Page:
Always lending a helping hand
Sergeant Tracey Knighton from Western Australia has made friends all over the world throughout her 24 years of service as a logistician in the Army.
Despite a significant language barrier, the unlikeliest of friendships was struck during a game of charades while on Operation Slipper in Afghanistan in 2005.
Sergeant Knighton deployed to Afghanistan with the first rotation of Special Air Service Regiment post 9/11 to set up the base for the coalition.
“I befriended a local Afghan man through the international language of charades,” Sergeant Knighton said.
“I never learnt his name, however, through the game I did learn he was married with a son and had another baby on the way.
“We even exchanged Christmas presents. I gave him soap and chocolate and he gave me a sparkly green hair tie, which I still have.”
When Sergeant Knighton deployed again to Afghanistan in 2012, she was fortunate to see her friend again.
“When I went back the second time, the base was huge, but the best part was I saw my Afghan friend,” she said.
“We hugged and he told me his baby was born healthy and was now at school.”
Seeing the progress made towards building a more secure and democratic Afghanistan since her first deployment was extremely satisfying for Sergeant Knighton.
The experienced logistician first joined the Army in 1996, keen to make a difference, which she has had ample opportunity to do.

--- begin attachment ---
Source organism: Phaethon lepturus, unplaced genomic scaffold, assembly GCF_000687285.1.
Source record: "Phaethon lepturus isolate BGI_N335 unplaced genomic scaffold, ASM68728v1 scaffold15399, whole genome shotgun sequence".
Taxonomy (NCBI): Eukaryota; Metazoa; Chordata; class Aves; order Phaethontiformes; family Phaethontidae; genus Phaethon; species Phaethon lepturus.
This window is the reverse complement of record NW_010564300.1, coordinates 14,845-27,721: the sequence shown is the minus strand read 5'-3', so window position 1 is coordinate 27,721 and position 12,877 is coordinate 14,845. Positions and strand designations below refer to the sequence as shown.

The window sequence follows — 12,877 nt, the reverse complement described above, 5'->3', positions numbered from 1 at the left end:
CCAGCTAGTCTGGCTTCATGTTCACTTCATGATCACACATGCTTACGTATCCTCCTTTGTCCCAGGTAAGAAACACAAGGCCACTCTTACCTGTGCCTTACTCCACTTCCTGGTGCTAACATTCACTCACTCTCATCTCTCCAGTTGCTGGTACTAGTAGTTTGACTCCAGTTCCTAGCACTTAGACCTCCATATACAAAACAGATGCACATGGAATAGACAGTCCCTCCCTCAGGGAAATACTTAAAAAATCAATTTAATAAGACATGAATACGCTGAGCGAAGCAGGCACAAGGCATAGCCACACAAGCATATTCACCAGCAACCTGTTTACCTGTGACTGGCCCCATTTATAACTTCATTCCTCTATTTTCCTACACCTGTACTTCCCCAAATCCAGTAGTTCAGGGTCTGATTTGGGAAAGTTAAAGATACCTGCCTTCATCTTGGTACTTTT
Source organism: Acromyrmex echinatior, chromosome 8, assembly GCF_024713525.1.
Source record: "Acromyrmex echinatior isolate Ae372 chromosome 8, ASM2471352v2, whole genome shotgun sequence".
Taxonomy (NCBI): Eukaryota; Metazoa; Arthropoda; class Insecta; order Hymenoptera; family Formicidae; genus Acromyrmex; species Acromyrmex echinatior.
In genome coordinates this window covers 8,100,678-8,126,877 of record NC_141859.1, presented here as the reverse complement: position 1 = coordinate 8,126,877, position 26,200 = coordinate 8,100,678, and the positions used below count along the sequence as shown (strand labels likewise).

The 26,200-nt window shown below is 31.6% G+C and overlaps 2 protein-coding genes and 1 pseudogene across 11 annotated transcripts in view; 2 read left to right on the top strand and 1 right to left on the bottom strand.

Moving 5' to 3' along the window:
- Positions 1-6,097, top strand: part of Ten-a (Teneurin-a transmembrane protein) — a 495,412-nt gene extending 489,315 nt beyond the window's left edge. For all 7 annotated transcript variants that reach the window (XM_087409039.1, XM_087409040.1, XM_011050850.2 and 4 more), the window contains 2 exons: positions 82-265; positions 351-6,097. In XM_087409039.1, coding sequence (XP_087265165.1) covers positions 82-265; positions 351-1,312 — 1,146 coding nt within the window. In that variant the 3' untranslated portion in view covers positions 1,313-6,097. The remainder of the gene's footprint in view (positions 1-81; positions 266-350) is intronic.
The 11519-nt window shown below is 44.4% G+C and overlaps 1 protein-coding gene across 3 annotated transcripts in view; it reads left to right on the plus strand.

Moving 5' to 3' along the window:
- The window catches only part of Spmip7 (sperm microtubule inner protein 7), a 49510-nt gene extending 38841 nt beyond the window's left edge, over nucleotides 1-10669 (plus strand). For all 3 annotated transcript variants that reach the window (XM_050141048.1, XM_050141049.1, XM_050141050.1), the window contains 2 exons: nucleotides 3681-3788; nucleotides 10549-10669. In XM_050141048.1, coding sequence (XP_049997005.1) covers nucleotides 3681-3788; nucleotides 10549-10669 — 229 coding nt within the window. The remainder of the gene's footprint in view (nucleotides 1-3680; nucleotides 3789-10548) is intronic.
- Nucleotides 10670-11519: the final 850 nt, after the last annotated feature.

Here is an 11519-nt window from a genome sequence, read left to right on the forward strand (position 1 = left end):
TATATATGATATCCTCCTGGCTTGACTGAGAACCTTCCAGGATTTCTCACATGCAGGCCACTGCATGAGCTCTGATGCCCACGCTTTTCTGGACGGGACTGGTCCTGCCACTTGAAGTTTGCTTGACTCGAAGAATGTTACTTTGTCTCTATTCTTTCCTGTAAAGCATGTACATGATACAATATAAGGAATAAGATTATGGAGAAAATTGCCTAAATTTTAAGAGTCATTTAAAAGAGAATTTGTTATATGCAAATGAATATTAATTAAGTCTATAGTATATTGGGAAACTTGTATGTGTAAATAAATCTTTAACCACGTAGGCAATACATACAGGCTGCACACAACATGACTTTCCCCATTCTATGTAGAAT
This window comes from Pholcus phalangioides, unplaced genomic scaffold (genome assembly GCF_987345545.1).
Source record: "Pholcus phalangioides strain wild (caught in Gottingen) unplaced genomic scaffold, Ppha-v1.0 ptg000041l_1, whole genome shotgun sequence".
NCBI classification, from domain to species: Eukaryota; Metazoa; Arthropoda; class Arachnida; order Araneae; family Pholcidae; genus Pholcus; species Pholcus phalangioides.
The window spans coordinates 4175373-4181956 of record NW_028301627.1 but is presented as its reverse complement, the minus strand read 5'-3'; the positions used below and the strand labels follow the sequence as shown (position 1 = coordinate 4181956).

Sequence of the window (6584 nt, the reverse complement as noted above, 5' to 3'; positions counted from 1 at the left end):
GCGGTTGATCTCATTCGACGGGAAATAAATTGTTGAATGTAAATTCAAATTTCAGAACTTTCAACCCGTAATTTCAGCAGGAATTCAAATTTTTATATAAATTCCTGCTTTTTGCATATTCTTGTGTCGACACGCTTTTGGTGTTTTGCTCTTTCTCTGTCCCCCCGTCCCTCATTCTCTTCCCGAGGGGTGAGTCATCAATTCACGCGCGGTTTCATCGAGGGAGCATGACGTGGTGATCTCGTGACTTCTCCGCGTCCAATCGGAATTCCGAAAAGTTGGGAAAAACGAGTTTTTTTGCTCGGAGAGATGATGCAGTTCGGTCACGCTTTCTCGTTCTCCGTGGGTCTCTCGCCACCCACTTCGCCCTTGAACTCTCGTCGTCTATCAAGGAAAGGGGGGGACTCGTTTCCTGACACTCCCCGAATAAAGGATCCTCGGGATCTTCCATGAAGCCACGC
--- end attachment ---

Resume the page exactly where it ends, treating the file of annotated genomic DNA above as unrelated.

“I wanted to do a job where I could help people and be able to do an array of different things,” she said.
In addition to Afghanistan, Sergeant Knighton has deployed in support of the International Force East Timor peace-keeping operation in 2001 and to the Soloman Islands in 2007.
Her experiences have made her proud to wear the slouch hat and to continue the tradition of service that her family knows well.
Sergeant Knighton’s grandfather, Private Robert Baker, was a WWII veteran who served in the 2nd/31st Australian Infantry Battalion.
Her great-uncle Ray served in Vietnam, her father was a national serviceman and her stepfather deployed numerous times to the Pacific region with the Royal Australian Navy.
She sees the slouch hat as the link between our veterans and current serving members as well as a symbol of what it means to be an Australian soldier.
“You know when you see the slouch hat that you are looking at a soldier who will always lend a helping hand,” Sergeant Knighton said.
She sees this every day in the Darwin community where she is currently posted.
As Anzac Day approaches, Sergeant Knighton believes it is important to tell the stories of those in uniform today so that people understand that the Army is a reflection of the community.
“As community needs and expectations change so too does the Army who represents it,” she said.
Sergeant Knighton is currently posted to 1st Brigade’s 5th Battalion, Royal Australian Regiment, as the Signals Platoon Quarter Master.